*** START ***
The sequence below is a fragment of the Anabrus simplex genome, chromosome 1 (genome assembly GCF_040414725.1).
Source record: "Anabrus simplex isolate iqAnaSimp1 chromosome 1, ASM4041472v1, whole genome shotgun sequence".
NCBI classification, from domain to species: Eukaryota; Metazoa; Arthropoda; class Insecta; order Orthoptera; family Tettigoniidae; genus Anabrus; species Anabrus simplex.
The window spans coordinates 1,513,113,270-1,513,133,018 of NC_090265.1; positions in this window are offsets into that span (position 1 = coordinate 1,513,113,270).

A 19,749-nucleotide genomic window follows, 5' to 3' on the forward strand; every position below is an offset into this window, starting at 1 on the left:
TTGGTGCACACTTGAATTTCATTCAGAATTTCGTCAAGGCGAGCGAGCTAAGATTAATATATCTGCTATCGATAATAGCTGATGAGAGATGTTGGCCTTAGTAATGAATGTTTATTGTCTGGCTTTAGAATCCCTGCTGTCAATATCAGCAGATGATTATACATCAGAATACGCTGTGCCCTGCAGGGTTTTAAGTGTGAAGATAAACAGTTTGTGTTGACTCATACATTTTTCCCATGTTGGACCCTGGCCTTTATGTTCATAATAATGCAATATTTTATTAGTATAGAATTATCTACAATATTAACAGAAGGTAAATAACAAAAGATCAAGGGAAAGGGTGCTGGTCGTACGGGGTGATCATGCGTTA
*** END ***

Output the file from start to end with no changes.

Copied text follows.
The sequence below is a fragment of the Anabrus simplex genome, chromosome 1 (genome assembly GCF_040414725.1).
Source record: "Anabrus simplex isolate iqAnaSimp1 chromosome 1, ASM4041472v1, whole genome shotgun sequence".
NCBI classification, from domain to species: Eukaryota; Metazoa; Arthropoda; class Insecta; order Orthoptera; family Tettigoniidae; genus Anabrus; species Anabrus simplex.
The window spans coordinates 1,513,113,270-1,513,133,018 of NC_090265.1; positions in this window are offsets into that span (position 1 = coordinate 1,513,113,270).

A 19,749-nucleotide genomic window follows, 5' to 3' on the forward strand; every position below is an offset into this window, starting at 1 on the left:
TTGGTGCACACTTGAATTTCATTCAGAATTTCGTCAAGGCGAGCGAGCTAAGATTAATATATCTGCTATCGATAATAGCTGATGAGAGATGTTGGCCTTAGTAATGAATGTTTATTGTCTGGCTTTAGAATCCCTGCTGTCAATATCAGCAGATGATTATACATCAGAATACGCTGTGCCCTGCAGGGTTTTAAGTGTGAAGATAAACAGTTTGTGTTGACTCATACATTTTTCCCATGTTGGACCCTGGCCTTTATGTTCATAATAATGCAATATTTTATTAGTATAGAATTATCTACAATATTAACAGAAGGTAAATAACAAAAGATCAAGGGAAAGGGTGCTGGTCGTACGGGGTGATCATGCGTTA